The Bank could make more use of summary messaging and integrated visual devices. This could be part of the ‘layered’ communication approach which the Bank is starting to favour, with summary messages, visual and technical content all available, but targeted at different audiences.

Key messages, in simple language, should be right at the top of all the Bank’s communications – even its in-depth technical reports – given the predispositions and limited attention span of online readers.

Good summarisation was seen as vital. There was some discussion of the discipline that the Tweet format (140 characters) encourages in terms of summarising messages – even if Twitter itself is acknowledged to have less reach than some other platforms (e.g. Facebook) as a communication channel.

Tell the story

The Bank could make more use of stories. There was significant public engagement earlier in the year with a story about marmite potentially being removed from supermarket shelves due to price increases triggered by the pound’s depreciation. This episode helpfully illustrated the likelihood of prices in the shops beginning to rise in the period ahead. It was economic information with narrative content and a personal touch, which made it more effective than traditional ‘dry’ central bank messaging.

The new Punk FT portal and the Guardian’s online money pages were cited as good examples of new, more engaging styles of communication on complex political and financial topics.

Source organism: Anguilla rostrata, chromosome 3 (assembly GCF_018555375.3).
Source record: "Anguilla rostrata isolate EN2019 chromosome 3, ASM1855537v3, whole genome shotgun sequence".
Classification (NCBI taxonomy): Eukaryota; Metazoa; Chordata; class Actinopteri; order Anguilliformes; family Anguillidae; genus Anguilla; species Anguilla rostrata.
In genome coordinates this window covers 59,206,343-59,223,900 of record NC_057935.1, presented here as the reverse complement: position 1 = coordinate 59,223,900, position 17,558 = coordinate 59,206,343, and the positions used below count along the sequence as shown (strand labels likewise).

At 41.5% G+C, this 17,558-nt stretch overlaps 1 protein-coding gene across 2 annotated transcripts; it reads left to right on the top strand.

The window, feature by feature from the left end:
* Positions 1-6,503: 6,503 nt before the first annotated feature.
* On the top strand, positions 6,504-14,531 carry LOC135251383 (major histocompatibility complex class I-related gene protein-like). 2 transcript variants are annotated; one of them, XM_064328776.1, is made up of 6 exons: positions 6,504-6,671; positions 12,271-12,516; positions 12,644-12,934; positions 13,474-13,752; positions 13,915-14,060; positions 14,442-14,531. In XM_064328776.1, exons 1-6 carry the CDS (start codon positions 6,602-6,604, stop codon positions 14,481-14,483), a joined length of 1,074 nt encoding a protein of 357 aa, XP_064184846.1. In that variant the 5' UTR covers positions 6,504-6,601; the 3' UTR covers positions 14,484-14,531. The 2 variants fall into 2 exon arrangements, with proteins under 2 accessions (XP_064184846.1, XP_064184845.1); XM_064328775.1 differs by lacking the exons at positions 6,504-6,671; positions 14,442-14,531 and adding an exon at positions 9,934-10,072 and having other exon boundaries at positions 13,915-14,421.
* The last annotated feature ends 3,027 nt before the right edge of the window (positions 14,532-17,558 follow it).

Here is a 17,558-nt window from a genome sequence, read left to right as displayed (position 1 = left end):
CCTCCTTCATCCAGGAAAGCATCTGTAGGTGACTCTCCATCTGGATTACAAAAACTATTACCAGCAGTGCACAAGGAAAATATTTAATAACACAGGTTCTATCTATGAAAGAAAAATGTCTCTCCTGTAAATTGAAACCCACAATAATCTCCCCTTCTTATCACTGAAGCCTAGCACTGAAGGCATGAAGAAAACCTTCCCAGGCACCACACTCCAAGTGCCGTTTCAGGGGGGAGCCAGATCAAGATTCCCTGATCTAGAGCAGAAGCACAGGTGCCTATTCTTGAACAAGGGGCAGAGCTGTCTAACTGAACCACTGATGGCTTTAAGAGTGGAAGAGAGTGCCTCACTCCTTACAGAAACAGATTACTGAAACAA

But it was also acknowledged that many of the Bank’s own communication and education initiatives and new content channels – including the Museum, the Knowledge Bank educational portal and the independent Bank Underground blog – are already credible and creditable in their own right.

Finally it was noted that Bank staff writing official content, whether for internal or external purposes, need to take individual responsibility for continuing to improve the professionalism and accessibility of their own writing, whether through ongoing education, continuing professional development or just sheer practice.

Curved Roofscape

A welcome sign

From a panellist’s perspective, the whole idea of the Bank’s Writing Week – and this panel in particular – was a welcome sign of the Bank’s willingness to continue to challenge and improve its own communication processes. And the panel itself was a rewarding and engaging experience, certainly for the panellists, and – I hope – valuable for the Bank attendees too.

On a personal level I am extremely grateful to Andy Haldane for inviting me to join; and to the other panellists and attendees for their incisive, insightful views and questions.